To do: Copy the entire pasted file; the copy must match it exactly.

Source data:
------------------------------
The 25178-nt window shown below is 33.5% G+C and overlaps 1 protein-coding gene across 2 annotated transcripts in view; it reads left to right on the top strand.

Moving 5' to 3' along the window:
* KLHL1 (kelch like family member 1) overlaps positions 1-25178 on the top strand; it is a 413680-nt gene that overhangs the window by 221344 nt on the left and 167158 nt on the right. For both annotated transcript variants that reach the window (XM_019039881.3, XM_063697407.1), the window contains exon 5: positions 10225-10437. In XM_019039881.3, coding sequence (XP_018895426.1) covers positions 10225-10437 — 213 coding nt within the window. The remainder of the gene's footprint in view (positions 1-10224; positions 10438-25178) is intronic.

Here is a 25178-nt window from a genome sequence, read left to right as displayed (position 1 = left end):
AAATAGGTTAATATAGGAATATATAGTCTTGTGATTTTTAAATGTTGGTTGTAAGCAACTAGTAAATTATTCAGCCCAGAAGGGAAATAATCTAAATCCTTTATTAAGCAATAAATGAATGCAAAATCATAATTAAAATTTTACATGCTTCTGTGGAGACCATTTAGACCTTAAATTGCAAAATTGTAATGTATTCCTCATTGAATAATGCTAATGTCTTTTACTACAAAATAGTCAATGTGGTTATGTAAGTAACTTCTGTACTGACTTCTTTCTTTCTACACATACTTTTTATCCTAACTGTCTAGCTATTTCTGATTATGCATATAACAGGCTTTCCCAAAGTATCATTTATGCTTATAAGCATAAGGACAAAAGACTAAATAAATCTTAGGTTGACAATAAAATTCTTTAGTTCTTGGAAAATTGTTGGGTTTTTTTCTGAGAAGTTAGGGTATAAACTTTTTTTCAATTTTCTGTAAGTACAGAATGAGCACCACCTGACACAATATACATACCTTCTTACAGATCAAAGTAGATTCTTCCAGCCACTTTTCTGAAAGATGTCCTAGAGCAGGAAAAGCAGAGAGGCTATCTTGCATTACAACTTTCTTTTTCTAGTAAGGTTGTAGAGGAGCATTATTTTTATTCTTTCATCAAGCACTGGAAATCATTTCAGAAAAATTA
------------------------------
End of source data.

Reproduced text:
The 25178-nt window shown below is 33.5% G+C and overlaps 1 protein-coding gene across 2 annotated transcripts in view; it reads left to right on the top strand.

Moving 5' to 3' along the window:
* KLHL1 (kelch like family member 1) overlaps positions 1-25178 on the top strand; it is a 413680-nt gene that overhangs the window by 221344 nt on the left and 167158 nt on the right. For both annotated transcript variants that reach the window (XM_019039881.3, XM_063697407.1), the window contains exon 5: positions 10225-10437. In XM_019039881.3, coding sequence (XP_018895426.1) covers positions 10225-10437 — 213 coding nt within the window. The remainder of the gene's footprint in view (positions 1-10224; positions 10438-25178) is intronic.

Here is a 25178-nt window from a genome sequence, read left to right as displayed (position 1 = left end):
AAATAGGTTAATATAGGAATATATAGTCTTGTGATTTTTAAATGTTGGTTGTAAGCAACTAGTAAATTATTCAGCCCAGAAGGGAAATAATCTAAATCCTTTATTAAGCAATAAATGAATGCAAAATCATAATTAAAATTTTACATGCTTCTGTGGAGACCATTTAGACCTTAAATTGCAAAATTGTAATGTATTCCTCATTGAATAATGCTAATGTCTTTTACTACAAAATAGTCAATGTGGTTATGTAAGTAACTTCTGTACTGACTTCTTTCTTTCTACACATACTTTTTATCCTAACTGTCTAGCTATTTCTGATTATGCATATAACAGGCTTTCCCAAAGTATCATTTATGCTTATAAGCATAAGGACAAAAGACTAAATAAATCTTAGGTTGACAATAAAATTCTTTAGTTCTTGGAAAATTGTTGGGTTTTTTTCTGAGAAGTTAGGGTATAAACTTTTTTTCAATTTTCTGTAAGTACAGAATGAGCACCACCTGACACAATATACATACCTTCTTACAGATCAAAGTAGATTCTTCCAGCCACTTTTCTGAAAGATGTCCTAGAGCAGGAAAAGCAGAGAGGCTATCTTGCATTACAACTTTCTTTTTCTAGTAAGGTTGTAGAGGAGCATTATTTTTATTCTTTCATCAAGCACTGGAAATCATTTCAGAAAAATTA